Every year during the preeminent Concours d’Elegance, the most beautiful and extreme cars of the past and the future come together at the Lodge at Pebble Beach, Calif. The latter—from “we wish” design studies and rare prototypes to limited production models—congregate on the Concept Lawn, a patch of green that is known every other day of the year as one of the most famous putting greens on Earth.
The undeniable star car of this year’s concept lawn was the Vision Mercedes-Maybach 6, an 18-foot two-door with diabolically sexy proportions and a Bugatti-like center spine. Under that languorous hood, four electric motors propel this EV from 0 to 60 in under four seconds, with a range of 200 miles. Mercedes says that with its new charging system, up to 62 miles of range can be added in just five minutes.
Daimler’s chief designer, Gorden Wagener, explained his vision for the Maybach 6. “The car is very overexaggerated in order to define ultimate luxury, which is why Pebble Beach is the perfect stage for the car,” he told Fortune. “Modern luxury is hot, beautiful, and opulent, even. Modernity is clean and cool. So in a nutshell, the car is hot and cool.”
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Another standout, although not new, is the stunning two-tone Infiniti Q80, first shown at the Paris motor show in 2014. With its rear-hinged back doors, dramatic black-and-white livery, bull’s hide floor mats and boat-tail rear end, it is, according to design boss Alfonso Albaisa, “the first show car to bring forward all the elements of elegance and romanticism we want in our future cars.”
Other noteworthy concepts included Cadillac’s Escala four-door, an elegant and restrained peek at where GM’s luxury brand is hopefully headed. And the Bugatti Vision Gran Turismo, based on the new Chiron.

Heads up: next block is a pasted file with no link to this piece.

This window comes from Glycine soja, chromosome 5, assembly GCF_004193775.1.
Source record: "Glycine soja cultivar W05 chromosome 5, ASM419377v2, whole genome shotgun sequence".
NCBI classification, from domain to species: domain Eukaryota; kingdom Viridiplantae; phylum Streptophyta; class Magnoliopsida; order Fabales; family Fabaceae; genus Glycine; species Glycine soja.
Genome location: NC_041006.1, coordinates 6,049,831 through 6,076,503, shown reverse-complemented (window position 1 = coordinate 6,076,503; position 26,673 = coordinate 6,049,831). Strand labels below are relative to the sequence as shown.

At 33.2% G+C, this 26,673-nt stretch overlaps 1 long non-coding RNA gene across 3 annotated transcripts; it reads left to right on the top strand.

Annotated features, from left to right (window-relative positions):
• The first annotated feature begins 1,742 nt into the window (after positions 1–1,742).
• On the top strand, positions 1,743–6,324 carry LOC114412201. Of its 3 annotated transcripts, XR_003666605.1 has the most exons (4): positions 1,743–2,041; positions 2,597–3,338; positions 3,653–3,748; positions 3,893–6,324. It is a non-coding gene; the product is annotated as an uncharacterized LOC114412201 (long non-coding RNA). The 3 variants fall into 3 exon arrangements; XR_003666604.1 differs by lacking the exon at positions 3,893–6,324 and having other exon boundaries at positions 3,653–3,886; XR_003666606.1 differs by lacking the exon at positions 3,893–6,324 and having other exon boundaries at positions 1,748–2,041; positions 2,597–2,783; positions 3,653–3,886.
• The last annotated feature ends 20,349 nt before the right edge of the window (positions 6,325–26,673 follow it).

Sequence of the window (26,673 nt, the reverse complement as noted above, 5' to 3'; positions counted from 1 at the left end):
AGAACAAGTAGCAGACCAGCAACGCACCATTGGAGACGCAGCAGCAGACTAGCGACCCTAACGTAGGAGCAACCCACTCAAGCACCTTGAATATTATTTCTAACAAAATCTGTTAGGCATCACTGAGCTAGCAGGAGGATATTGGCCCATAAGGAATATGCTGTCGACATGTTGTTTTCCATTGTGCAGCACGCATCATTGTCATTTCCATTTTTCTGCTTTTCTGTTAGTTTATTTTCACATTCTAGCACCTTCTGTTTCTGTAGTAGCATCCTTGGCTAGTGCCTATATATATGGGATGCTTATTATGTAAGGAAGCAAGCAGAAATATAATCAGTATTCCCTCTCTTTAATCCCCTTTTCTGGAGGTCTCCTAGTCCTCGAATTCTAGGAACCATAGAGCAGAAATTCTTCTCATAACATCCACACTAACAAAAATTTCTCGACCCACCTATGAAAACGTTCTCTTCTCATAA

Lincoln’s luxurious Navigator concept with 7-foot-long roof-hinged doors languished over one (large) portion of green. At the opposite end, the Spyker C8 Preliator, a new phoenix-like hand-built sports car from Dutch CEO Victor Muller just two years after his company was declared bankrupt. And in the middle was an electric Corvette Z06 by Genovation Cars.
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It was a big year for BMW, both a featured marque and celebrating its 100th anniversary. The Bavarian maker of the ultimate driving machine showed the 2002 Homage—a razor-edged M2-based concept that nodded to motor racing sponsor Jagermeister with its shot-colored livery and the name “Turbomeister.”
One stealth star on display was the Rimac Concept One, a Croatian-built electric supercar that has already proven itself faster than Ferrari’s current pinnacle performer, the LaFerrari. It’s early days for this startup run by a 28-year-old—and it’s one to keep an eye on.
Of course, a few rare production cars always find their way onto the concept lawn, like the Ford GT, America’s latest and greatest supercar.
Another standout: the Lamborghini Centenario Roadster (revealed days earlier and all 20 to be produced already sold).
And from the U.K., there were four limited-production beauties, including the Aston Martin Vanquish Zagato coupe (one of only 99). Bentley’s Mulsanne EWB (extended wheelbase) rivaled the Maybach 6 for presence. The Rolls-Royce Wraith Black Badge, with its black-and-royal interior, showed off the company’s new bespoke line.
And my favorite, the “new” Lister Knobbly, a beguiling re-creation of the original car Sir Stirling Moss raced in the ’50s.